England criticised for ending tour of South Africa early over bio-secure bubble concerns
Judge Zak Yacoob, the chair of Cricket South Africa's interim board, defends Proteas' coronavirus protocols and says there is no 'justification for the English saying they did not want to participate and go home'
Last Updated: 10/12/20 4:28pm
Cricket South Africa says there was no justification for England to end their tour without playing any one-day internationals.
England's players departed South Africa on Thursday following the abandonment of the three-match ODI series on Monday without a ball bowled.
CSA and the England and Wales Cricket Board released a joint statement explaining that the decision was made "to ensure the mental and physical health and welfare of players from both teams" after a number of coronavirus cases in the bio-secure bubble.
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However, on Tuesday it was confirmed the two "unconfirmed positive tests" among the England touring party were in fact false positives - creating the possibility of back-to-back ODIs being played on Tuesday and Wednesday before the squad departed.
Had those - or any subsequent tests - come back positive, England's players would have had to spend 10 days in isolation before flying home.
Speaking on Tuesday, Sky Sports pundit Mike Atherton reflected: "I think it is a fair question to ask if the cancellation was hasty given the suspicion the tests were false positives."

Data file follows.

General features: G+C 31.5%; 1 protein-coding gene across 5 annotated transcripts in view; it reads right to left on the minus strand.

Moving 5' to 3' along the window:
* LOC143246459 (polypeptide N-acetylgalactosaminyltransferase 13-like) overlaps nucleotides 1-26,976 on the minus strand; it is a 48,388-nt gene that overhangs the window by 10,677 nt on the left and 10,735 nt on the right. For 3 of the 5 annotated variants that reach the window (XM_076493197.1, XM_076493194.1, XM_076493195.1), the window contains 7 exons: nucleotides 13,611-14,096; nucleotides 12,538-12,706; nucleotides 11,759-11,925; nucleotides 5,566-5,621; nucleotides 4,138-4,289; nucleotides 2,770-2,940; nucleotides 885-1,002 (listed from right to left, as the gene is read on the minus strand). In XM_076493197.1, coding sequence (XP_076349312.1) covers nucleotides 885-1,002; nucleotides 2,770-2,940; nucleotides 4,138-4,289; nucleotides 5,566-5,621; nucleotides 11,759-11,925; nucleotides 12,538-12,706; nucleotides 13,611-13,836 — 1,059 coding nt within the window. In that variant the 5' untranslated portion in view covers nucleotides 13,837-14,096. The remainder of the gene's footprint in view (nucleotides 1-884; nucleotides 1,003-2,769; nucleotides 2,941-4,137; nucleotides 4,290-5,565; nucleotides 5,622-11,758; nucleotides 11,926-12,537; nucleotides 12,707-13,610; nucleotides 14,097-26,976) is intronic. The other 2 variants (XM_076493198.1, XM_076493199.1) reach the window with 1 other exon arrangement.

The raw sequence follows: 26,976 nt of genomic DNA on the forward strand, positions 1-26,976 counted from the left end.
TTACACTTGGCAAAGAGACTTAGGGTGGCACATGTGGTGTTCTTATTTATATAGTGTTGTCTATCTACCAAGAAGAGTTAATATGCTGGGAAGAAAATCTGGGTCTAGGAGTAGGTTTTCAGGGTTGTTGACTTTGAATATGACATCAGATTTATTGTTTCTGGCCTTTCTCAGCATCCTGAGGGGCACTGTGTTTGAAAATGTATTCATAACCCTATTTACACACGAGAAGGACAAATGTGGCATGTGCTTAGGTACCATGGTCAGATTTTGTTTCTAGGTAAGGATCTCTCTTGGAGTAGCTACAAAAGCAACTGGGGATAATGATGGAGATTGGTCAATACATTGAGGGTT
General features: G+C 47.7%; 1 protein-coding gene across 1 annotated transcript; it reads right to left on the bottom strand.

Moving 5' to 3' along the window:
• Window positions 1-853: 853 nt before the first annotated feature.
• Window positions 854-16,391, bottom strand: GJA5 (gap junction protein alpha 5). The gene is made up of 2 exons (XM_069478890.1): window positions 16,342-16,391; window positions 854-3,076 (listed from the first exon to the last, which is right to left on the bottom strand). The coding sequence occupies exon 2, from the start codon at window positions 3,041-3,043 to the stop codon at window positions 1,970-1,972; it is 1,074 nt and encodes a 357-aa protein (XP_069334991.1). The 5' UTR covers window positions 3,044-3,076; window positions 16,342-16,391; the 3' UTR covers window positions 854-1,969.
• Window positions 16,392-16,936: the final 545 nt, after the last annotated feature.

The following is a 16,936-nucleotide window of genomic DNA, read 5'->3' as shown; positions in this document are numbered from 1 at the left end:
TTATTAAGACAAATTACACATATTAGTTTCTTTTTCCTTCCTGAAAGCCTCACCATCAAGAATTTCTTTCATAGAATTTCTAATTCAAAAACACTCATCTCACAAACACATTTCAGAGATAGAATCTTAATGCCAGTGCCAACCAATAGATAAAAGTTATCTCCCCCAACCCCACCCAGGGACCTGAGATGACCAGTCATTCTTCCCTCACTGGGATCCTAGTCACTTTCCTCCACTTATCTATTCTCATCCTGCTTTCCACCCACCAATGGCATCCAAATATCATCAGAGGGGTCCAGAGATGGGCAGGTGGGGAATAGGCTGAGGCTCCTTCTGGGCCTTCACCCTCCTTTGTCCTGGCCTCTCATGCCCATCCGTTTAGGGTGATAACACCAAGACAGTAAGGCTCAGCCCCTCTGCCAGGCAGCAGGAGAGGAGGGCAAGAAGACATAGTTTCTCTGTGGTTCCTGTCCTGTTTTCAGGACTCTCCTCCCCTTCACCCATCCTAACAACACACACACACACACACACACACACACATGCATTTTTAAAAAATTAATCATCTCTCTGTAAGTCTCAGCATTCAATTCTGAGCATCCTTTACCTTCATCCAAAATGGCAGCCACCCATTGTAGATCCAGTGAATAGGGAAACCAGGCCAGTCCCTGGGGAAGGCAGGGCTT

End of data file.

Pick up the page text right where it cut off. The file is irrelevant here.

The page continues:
Now Judge Zak Yacoob, the chair of CSA's interim board, told a media conference that the COVID-19 protocols in place were not at fault.
"What I want to negate is an idea that our provision of services was substandard and that there is any justification for the English saying they did not want to participate and go home," said Yacoob.
"The facts are that ultimately, they were negative. We have gone into our protocols and we think that our protocols have been very good.
"There may have been an issue of psychological troubles. People may have felt nervous about false positives. Our position is that we do not wish to blame the English, but we wish to say absolutely and completely that any notion that they went away because it was in any way our fault, is completely wrong.
"The only criticism I can make, and I am not even authorised to make it, is that we were too lax with the English and their desire to do things which in our strict view they shouldn't be doing."
The ECB declined an invitation from the Press Association to comment on Yacoob's remarks.